Construction workers encounter safety risks in all phases of their jobs, whether their feet are on the ground or behind the wheel. Sullivan Papain Block McGrath Coffinas & Cannavo, P.C. (SPBMC) has represented workers who have been injured or killed while driving to, from and for work.
The statistics for transportation-related occupational injuries and fatalities are staggering. According to Building Safer Highway Work Zones: Measures to Prevent Worker Injuries from Vehicles and Equipment, each year more than 100 workers are killed and more than 20,000 are injured in the highway and street construction industry. Vehicles and equipment operating in and around work zones are involved in more than half of the construction worker fatalities.
Driver inattention is a leading risk factor of most crashes, according to a report released by the National Highway Traffic Safety Administration (NHTSA) and the Virginia Tech Transportation Institute. Nearly 80 percent of crashes and 65 percent of near-crashes involved some form of driver inattention within three seconds before the event.
Employers should take the lead in mitigating the risk of distracted driving. The Network of Employers for Traffic Safety promotes several Drive Safely Work Week (DSWW) initiatives for fleets that can save lives and prevent injuries. They can also be observed during all times of the year. One example of its campaign is the DSWW Distracted Driving Module, which includes meaningful activities that reinforce the program’s safe-driving messages, yet won’t take significant time away from the workday.
Using hands-free phones and refraining from eating or drinking during a commute can reduce the risk of an on-the-road accident.
Pressure and Poor Decision-Making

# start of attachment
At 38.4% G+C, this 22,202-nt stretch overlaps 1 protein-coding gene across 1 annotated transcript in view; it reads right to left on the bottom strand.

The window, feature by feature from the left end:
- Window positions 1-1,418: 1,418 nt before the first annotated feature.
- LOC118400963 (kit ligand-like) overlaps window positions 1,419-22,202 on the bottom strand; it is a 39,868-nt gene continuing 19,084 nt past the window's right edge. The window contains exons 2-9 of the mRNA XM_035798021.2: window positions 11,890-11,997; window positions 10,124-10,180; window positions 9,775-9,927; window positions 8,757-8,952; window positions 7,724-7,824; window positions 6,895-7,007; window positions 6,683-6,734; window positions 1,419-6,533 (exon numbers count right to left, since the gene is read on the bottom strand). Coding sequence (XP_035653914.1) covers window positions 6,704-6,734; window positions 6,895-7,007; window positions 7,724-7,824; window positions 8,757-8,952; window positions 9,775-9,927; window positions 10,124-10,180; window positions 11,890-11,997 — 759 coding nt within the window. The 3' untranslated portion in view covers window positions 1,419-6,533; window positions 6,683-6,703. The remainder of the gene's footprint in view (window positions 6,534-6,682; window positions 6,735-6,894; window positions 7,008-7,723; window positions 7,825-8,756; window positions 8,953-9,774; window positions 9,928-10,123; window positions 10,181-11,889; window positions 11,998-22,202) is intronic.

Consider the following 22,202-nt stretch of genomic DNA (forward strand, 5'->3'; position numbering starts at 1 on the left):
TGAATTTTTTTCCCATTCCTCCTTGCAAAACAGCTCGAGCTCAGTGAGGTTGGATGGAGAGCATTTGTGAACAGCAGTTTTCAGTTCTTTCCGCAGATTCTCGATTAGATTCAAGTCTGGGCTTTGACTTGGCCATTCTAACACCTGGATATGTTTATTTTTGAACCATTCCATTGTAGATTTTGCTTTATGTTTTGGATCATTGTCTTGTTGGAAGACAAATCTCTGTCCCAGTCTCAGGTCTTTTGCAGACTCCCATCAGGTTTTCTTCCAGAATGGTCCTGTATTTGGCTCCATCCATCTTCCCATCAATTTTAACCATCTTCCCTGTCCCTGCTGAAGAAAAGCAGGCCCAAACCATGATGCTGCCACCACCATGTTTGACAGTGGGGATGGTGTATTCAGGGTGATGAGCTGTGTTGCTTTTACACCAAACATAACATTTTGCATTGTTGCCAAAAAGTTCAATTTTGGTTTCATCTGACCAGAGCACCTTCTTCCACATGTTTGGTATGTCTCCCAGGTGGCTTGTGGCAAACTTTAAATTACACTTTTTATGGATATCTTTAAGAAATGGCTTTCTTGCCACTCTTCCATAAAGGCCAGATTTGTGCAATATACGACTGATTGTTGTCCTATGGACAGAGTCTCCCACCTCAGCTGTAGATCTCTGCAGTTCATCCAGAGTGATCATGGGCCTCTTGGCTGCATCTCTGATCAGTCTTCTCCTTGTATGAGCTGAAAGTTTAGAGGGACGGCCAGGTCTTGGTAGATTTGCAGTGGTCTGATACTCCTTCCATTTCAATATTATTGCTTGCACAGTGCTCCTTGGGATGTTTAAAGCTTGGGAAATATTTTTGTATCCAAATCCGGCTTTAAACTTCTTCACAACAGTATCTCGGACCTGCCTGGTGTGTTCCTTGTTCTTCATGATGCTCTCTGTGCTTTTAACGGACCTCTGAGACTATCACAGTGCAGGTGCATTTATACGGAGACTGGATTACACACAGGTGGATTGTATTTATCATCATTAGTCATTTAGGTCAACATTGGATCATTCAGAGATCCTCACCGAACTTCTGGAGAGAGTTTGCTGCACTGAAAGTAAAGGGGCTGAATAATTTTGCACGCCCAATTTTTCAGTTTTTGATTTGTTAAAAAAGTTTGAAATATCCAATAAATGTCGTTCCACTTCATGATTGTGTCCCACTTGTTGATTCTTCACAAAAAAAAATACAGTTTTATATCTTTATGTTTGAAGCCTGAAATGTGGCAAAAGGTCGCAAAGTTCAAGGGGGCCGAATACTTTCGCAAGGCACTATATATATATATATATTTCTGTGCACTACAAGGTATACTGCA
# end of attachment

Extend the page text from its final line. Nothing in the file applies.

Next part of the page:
There are times, unfortunately, when safety is sacrificed in the name of “getting things done” or because of a supervisor’s orders. In those situations, the consequences can be deadly.
Leaders In The Law recently reported on a Florida wrongful death case in which a driver made an illegal U-Turn on I-75. It was revealed during the trial that the driver, a third-party worker, was unfamiliar with the area but was told to proceed anyway to reach an unloading site one mile away. The turn was made at night, with little to no visibility or illumination and a collision quickly occurred. Ultimately, the jury found construction worker’s poor decision to operate the truck negligently caused the death of at least two people and injured others. The family of one of the victims sued the construction company and the driver and was awarded $45 million.
Site managers and supervisors should not pressure any worker – an employee or third-party laborer – to act in a manner that would put themselves or others in harm’s way. Though it can be intimidating, employees should speak up in those situations to avoid the risk of roadway accidents.
Seat Belts Save Lives
Most of the occupational fatalities occur on public highways where there are seat belt requirements and traffic laws between the hours of 7 a.m. and 4 p.m. The most important driver safety policy that employers can implement and enforce is still the mandatory use of seat belts. NHTSA estimated that in 2000, the use of seat belts prevented 11,889 fatalities in the United States and could have prevented 9,238 fatalities that did occur.
SPBMC is committed to helping construction workers and other hardworking professionals who have sustained transportation-related injuries or fatalities. If you need to speak with one of our experienced New York City personal injury lawyers, we are pleased to offer a free consultation.
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